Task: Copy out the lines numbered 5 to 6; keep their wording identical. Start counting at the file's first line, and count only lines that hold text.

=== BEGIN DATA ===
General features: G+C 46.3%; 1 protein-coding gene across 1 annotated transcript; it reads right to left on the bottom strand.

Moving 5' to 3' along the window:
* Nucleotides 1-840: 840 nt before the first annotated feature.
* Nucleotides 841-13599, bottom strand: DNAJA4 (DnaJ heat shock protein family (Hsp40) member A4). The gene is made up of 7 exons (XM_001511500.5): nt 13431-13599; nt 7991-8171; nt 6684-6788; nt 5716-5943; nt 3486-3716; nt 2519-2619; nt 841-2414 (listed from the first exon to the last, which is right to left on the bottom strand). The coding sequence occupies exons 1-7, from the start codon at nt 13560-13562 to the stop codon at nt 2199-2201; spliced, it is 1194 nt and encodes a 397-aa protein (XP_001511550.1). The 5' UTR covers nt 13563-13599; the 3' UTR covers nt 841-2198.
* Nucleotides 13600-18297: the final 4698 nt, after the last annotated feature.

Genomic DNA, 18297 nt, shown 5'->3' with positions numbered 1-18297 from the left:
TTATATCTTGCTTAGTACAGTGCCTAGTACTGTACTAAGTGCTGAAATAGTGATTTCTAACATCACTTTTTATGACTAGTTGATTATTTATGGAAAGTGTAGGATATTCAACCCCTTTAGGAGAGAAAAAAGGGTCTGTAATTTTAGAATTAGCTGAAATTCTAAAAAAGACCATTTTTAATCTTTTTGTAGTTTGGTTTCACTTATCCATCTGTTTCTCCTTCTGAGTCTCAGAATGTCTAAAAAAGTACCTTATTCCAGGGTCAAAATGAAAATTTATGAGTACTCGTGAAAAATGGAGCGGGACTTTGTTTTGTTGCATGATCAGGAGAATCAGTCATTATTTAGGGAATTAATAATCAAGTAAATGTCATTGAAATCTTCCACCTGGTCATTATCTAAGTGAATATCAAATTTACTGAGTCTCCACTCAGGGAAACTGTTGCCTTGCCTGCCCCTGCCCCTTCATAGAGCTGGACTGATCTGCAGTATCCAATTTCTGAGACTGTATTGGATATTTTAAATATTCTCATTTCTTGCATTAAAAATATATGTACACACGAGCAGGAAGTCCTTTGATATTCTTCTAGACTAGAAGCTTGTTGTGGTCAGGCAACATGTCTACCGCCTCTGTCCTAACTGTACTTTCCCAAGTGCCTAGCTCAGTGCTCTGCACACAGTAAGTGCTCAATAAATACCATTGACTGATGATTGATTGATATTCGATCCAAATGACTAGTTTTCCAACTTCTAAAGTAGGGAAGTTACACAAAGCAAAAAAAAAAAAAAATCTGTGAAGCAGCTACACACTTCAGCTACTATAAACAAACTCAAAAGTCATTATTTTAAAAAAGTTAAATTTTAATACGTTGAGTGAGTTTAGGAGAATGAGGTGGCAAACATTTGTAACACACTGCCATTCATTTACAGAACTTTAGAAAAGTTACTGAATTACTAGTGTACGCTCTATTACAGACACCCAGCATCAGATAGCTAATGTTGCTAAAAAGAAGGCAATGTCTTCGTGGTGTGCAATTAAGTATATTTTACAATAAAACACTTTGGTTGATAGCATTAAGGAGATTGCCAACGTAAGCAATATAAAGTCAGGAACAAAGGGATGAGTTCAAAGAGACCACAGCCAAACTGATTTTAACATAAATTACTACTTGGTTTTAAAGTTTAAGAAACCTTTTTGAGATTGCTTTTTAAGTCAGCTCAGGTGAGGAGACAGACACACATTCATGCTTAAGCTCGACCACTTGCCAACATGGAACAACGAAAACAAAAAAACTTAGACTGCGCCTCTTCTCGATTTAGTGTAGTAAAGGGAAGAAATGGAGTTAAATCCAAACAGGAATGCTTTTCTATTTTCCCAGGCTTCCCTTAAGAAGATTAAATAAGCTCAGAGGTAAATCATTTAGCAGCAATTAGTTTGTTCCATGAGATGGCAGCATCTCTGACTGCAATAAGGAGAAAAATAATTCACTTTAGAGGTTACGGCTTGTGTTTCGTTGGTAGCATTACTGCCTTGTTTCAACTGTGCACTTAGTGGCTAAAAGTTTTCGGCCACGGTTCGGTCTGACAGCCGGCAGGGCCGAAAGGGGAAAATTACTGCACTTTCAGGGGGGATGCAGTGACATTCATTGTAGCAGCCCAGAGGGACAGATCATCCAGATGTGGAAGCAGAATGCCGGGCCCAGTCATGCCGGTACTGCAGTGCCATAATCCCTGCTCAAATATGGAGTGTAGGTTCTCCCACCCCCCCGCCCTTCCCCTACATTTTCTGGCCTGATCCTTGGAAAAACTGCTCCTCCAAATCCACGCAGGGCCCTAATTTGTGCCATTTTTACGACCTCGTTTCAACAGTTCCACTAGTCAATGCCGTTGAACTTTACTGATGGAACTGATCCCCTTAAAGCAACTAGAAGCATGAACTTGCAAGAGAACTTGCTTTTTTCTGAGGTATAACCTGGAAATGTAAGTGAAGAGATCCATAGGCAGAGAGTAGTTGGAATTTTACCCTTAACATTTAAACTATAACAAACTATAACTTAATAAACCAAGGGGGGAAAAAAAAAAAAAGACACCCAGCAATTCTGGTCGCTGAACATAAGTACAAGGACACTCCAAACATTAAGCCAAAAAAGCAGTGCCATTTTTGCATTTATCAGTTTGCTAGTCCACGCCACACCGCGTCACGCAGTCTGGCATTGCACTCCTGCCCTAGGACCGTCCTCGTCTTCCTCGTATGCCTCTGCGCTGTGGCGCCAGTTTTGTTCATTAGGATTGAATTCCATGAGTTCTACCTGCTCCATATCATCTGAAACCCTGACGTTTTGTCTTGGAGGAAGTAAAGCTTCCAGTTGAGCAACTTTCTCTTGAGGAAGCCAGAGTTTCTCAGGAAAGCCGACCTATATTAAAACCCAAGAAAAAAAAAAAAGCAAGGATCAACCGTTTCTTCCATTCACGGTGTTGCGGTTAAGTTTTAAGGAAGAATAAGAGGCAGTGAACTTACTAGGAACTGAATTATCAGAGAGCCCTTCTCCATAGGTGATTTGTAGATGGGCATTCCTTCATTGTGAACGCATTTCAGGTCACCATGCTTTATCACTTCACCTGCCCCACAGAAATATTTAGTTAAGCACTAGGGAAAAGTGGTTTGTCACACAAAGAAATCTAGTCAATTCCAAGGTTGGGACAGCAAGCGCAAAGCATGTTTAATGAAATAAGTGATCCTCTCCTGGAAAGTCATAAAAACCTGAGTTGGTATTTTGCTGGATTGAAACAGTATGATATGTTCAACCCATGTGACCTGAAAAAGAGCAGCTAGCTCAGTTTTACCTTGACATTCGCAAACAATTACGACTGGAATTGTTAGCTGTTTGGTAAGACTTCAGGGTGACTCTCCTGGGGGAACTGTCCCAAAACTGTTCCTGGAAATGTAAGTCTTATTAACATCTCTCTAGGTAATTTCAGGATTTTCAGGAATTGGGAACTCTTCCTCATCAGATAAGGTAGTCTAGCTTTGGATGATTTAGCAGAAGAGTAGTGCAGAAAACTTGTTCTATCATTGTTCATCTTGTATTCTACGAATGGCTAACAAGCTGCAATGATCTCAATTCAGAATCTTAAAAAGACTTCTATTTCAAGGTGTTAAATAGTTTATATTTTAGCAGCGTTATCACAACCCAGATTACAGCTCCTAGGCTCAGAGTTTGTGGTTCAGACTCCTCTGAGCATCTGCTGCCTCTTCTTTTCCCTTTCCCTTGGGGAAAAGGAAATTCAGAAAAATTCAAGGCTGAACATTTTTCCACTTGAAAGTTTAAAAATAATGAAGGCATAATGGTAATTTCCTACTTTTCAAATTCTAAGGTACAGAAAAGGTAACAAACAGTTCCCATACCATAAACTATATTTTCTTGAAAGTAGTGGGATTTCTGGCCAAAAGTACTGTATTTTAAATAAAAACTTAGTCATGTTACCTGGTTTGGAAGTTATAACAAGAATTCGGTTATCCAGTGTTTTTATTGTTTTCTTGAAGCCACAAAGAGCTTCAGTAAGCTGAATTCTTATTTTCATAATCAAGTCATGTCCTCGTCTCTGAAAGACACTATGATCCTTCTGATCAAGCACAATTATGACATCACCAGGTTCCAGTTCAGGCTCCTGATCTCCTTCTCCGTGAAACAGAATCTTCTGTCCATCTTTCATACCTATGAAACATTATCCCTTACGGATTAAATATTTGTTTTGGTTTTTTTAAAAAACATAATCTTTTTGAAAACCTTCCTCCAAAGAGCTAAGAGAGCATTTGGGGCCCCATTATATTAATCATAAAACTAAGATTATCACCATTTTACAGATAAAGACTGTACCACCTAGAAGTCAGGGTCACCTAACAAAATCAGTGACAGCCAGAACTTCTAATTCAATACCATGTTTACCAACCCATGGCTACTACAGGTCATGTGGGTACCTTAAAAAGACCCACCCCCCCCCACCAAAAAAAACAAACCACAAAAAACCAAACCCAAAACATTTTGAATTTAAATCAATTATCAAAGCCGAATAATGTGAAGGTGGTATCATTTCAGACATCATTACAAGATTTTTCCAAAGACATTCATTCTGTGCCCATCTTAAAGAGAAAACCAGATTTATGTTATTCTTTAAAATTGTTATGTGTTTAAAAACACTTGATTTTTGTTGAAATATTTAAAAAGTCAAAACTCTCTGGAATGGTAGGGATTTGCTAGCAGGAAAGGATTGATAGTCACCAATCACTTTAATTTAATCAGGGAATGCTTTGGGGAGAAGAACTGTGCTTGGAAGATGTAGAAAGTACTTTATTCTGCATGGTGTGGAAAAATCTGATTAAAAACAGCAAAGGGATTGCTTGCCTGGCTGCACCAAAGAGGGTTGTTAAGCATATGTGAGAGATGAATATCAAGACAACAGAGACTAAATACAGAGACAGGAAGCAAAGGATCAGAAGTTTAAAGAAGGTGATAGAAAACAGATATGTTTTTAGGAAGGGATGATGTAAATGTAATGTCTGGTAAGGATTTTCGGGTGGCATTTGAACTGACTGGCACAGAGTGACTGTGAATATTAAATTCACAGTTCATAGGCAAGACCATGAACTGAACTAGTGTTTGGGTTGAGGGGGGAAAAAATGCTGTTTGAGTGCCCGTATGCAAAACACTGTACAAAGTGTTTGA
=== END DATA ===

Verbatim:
* Nucleotides 13600-18297: the final 4698 nt, after the last annotated feature.

Genomic DNA, 18297 nt, shown 5'->3' with positions numbered 1-18297 from the left: